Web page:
"Eww" argues Roy Blount Jr., is the universal sound of disgust. So how does that affect our reaction to words that contain that sound, like "cutie" and "beautiful?"
Author Roy Blount Jr.
(Photo courtesy Joan Griswald)
Blount's recent talk at the Hennepin County library is filled with such questions and interesting tidbits, which break words down into their component parts.
The humorist and word lover talks about everything from Mark Twain's friendship with Helen Keller (brought about by the sound "MMM"), to stepping on a friend's hamster and how the experience revealed so much about the word "squelch."
Midday recently rebroadcast Blount's talk, which you can listen to by clicking on the audio link below.
Posted at 11:51 AM on August 15, 2011
by Marianne Combs
Filed under: Film
What would it be like to have a sibling who was in the same business as you, but was having a lot more luck at it?
MPR's Euan Kerr found out when he spoke to screenwriter John Michael McDonagh.
Don Cheadle and Brenden Gleeson appear as an unlikely pair of crime fighters in John Michael McDonagh's "The Guard." (Image courtesy of Sony Pictures Classics)
For a long time McDonagh was having a hard time getting his scripts turned into films. When one finally did get bought by Hollywood, the director botched the production. Now nobody was interested in McDonagh's work.
To make things worse, McDonagh's brother Martin had become an overnight sensation in London and New York with a series of award-winning plays, including "The Cripple of Inishmaan" and "The Pillowman."
"I hate the theater," John Michael McDonagh states bluntly. "I only go to the theater when he gives me free tickets for his own plays. Because I find it really boring. So he could have had all the success he wanted in the theater world and I wasn't bothered."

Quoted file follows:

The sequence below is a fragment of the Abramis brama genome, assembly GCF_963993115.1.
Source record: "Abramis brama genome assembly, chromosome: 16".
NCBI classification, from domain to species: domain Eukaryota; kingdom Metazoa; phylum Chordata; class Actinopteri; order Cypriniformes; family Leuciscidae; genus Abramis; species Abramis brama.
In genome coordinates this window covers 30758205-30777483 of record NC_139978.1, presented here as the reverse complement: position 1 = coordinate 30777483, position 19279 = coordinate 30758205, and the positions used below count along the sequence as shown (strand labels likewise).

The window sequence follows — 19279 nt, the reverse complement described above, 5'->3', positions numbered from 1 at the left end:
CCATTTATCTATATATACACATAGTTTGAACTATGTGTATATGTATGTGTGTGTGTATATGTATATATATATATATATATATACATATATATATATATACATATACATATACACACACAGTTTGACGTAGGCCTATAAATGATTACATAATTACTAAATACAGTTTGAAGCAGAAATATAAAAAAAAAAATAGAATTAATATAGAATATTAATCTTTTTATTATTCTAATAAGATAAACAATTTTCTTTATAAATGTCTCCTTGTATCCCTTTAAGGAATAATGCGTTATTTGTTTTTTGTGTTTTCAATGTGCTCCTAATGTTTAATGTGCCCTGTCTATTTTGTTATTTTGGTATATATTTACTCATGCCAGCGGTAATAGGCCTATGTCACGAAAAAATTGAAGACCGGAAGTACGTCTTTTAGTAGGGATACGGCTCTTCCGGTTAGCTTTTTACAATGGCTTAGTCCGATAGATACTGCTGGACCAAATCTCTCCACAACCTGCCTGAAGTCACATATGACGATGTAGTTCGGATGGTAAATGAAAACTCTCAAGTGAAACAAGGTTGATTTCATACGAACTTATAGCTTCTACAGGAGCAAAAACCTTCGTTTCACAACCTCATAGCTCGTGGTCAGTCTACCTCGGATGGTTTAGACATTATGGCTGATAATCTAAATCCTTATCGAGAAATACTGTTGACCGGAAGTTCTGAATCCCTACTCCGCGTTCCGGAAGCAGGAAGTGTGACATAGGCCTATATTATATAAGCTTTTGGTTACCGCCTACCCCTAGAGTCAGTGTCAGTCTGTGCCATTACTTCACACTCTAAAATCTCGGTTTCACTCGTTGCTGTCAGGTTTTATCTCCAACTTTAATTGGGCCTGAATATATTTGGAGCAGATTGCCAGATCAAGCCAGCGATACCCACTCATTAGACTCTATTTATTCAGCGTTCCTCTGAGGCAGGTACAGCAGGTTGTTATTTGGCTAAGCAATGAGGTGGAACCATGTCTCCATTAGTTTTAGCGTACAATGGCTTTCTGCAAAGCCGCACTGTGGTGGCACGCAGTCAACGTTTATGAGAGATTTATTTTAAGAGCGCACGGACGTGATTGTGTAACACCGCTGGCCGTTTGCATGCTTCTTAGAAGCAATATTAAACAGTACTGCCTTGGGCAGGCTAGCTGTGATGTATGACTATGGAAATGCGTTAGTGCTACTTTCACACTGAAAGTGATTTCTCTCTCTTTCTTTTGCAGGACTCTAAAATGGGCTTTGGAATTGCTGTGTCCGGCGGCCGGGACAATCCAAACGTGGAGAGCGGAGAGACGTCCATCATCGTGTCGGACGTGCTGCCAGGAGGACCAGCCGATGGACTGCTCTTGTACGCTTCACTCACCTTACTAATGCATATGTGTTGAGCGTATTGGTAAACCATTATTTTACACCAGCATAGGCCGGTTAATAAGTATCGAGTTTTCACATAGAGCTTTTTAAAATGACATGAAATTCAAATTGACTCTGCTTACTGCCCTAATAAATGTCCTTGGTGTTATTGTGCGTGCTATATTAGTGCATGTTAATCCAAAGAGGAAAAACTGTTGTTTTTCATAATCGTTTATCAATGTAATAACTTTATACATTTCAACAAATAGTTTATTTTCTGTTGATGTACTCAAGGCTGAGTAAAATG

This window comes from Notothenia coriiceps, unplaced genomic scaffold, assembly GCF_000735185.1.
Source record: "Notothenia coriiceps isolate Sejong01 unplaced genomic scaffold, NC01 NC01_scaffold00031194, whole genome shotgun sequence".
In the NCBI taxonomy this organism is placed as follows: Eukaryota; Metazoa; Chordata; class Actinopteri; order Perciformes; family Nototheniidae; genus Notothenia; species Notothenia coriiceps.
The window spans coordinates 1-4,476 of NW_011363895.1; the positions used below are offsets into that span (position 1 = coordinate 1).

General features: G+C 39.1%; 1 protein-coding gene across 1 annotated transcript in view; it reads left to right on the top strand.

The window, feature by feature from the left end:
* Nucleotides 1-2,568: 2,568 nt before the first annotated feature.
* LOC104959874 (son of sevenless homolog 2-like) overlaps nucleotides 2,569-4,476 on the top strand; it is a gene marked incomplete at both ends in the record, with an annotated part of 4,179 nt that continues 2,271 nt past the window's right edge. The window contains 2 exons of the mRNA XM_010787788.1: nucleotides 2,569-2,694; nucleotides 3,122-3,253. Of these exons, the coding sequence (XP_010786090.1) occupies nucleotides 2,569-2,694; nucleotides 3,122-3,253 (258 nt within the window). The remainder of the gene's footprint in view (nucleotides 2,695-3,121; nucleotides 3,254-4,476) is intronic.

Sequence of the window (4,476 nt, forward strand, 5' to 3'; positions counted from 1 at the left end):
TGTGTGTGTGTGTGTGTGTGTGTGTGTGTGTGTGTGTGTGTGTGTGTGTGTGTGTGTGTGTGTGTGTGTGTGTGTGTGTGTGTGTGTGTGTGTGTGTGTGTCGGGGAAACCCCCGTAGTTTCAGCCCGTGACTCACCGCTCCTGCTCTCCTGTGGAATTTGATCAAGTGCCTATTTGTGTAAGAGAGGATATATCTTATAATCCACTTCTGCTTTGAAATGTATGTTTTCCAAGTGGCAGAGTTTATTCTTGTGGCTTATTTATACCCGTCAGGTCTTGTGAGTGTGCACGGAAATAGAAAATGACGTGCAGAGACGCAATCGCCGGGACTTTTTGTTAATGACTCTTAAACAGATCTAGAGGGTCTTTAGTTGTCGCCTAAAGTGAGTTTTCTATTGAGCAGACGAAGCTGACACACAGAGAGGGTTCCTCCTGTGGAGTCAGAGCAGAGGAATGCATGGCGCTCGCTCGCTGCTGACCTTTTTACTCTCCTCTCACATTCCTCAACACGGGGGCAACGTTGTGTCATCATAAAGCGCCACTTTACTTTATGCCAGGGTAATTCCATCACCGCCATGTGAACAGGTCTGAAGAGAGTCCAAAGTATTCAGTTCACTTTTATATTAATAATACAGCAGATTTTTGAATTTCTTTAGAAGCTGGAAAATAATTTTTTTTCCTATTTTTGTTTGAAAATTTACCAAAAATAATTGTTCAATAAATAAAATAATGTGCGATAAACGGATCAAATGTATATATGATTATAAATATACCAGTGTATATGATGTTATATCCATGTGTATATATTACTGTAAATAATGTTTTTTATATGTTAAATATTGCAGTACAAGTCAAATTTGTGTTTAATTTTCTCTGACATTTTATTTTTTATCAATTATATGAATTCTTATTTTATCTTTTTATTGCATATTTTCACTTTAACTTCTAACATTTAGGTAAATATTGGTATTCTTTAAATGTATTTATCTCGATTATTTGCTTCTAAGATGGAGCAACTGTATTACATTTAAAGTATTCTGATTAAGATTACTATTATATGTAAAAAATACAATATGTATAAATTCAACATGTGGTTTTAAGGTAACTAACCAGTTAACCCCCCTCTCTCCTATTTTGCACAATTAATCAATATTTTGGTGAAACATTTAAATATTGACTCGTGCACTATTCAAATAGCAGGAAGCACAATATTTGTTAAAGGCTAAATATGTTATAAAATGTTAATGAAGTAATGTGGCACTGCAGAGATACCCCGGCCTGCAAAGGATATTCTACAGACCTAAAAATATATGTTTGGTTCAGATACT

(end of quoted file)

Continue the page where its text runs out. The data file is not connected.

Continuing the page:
But then, Martin McDonagh started making movies.
"I think when he won an Oscar for his short film, that's when I say a little ulcer started in the pit of my stomach, and it grew when he got 'In Bruges' set up," said John Michael.
"In Bruges," a dark comedy about two Irish hitmen hiding out in Belgium, was an indie hit in 2008, snagging Martin McDonagh a best screenplay Oscar nomination.
John Michael says he's close to his brother, but they rarely talk about work.
Now John Michael is getting back in the spotlight with his new movie "The Guard," which he's directed himself.
To find out more about the movie, which stars Don Cheadle, click on the audio link below.
Preliminary numbers indicate 48,350 tickets were issued to the 2011 Minnesota Fringe Festival, down 3.7% from last year's record of 50,222 tickets. But this year also had two fewer productions - 167 instead of 2010's 169.
In a press release issued by the festival earlier today, Executive Director Robin Gillette said she's proud of this year's numbers.
"The past several years have seen enormous growth in the festival's attendance and we're happy to see those new audience members have become loyal Fringers in their own right.
"The numbers may be down a tad, but it was still a blockbuster year," said Gillette. "And what's more important to me than the numbers is the overwhelmingly positive response we got from participating artists, audiences and volunteers."
Preliminary estimates of this year's ticket sales total $357,567, down 3.1% over last year. Festival organizers attribute the discrepancy between revenue and tickets issued to a price increase for the festival's Ultra Pass, which offers holders an unlimited number of tickets for a set fee.
Meanwhile, the 19th annual Minnesota Fringe Festival has already been scheduled: Thursday August 2 through Sunday August 12, 2012.(1 Comments)